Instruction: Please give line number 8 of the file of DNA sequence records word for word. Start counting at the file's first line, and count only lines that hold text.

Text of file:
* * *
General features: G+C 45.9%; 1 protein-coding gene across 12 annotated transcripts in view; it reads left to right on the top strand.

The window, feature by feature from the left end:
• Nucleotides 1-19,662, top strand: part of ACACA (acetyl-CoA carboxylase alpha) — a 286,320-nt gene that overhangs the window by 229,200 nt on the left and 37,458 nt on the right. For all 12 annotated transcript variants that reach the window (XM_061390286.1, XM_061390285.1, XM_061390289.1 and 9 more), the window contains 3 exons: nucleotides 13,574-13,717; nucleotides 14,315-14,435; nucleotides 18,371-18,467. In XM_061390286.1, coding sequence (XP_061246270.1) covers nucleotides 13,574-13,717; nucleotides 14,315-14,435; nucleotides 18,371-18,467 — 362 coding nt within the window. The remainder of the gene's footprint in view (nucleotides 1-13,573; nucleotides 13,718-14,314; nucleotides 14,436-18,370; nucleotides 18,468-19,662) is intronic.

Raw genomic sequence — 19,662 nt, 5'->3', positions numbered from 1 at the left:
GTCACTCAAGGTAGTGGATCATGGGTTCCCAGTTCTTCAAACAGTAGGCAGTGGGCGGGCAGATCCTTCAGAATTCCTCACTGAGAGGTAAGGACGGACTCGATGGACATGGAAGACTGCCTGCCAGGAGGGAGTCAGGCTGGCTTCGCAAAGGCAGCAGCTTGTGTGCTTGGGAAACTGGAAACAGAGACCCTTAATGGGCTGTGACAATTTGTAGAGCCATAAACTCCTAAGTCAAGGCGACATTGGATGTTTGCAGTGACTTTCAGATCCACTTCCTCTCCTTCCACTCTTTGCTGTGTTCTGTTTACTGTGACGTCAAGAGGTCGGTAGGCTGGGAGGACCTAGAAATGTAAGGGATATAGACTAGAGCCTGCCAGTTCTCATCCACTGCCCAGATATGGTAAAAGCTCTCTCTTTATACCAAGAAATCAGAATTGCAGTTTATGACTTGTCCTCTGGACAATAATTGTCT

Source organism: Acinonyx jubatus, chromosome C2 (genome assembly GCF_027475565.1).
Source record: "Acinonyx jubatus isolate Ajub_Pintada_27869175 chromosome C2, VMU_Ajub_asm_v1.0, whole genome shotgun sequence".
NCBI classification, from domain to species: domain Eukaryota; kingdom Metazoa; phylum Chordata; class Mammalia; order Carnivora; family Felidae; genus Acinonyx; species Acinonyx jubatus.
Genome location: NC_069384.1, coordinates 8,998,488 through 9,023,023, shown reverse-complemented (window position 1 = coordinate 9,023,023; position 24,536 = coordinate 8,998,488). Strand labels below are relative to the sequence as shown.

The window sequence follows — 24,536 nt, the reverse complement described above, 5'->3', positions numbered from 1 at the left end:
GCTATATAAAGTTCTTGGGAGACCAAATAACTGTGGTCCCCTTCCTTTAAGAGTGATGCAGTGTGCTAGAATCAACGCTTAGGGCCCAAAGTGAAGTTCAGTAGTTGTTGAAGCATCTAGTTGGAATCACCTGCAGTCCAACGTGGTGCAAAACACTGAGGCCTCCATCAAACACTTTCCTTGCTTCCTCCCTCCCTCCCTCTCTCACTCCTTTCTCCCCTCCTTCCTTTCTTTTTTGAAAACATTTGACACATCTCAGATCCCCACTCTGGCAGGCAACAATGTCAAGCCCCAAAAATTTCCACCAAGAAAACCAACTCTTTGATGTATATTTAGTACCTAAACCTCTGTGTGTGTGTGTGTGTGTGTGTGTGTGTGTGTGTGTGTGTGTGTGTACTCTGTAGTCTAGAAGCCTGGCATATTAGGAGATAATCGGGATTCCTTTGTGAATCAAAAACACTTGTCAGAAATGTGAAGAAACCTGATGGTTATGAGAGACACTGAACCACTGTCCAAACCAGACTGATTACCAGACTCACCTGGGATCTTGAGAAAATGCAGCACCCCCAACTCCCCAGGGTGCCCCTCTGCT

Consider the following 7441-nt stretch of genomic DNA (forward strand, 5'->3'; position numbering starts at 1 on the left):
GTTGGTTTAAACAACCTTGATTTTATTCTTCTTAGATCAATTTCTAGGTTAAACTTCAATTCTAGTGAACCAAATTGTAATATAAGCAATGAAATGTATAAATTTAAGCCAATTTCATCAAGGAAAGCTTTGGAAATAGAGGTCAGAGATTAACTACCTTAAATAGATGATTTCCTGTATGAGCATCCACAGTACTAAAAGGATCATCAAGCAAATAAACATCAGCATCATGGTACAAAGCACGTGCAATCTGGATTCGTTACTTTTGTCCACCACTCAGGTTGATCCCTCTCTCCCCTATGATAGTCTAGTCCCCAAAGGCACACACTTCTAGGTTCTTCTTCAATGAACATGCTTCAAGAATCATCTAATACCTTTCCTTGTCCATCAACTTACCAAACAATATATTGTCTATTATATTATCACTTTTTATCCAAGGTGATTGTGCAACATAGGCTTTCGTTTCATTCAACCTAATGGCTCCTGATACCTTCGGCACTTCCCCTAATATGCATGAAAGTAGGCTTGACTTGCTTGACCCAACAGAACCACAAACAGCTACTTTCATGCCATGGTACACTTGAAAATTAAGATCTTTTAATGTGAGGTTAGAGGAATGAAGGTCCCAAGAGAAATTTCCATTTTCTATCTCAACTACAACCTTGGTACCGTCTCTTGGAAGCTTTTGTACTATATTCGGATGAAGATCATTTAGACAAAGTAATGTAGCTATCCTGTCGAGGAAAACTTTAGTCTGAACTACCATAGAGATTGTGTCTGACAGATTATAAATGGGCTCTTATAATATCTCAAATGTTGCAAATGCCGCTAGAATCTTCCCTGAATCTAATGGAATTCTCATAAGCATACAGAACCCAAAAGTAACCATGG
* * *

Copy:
NCBI classification, from domain to species: domain Eukaryota; kingdom Metazoa; phylum Chordata; class Mammalia; order Carnivora; family Felidae; genus Acinonyx; species Acinonyx jubatus.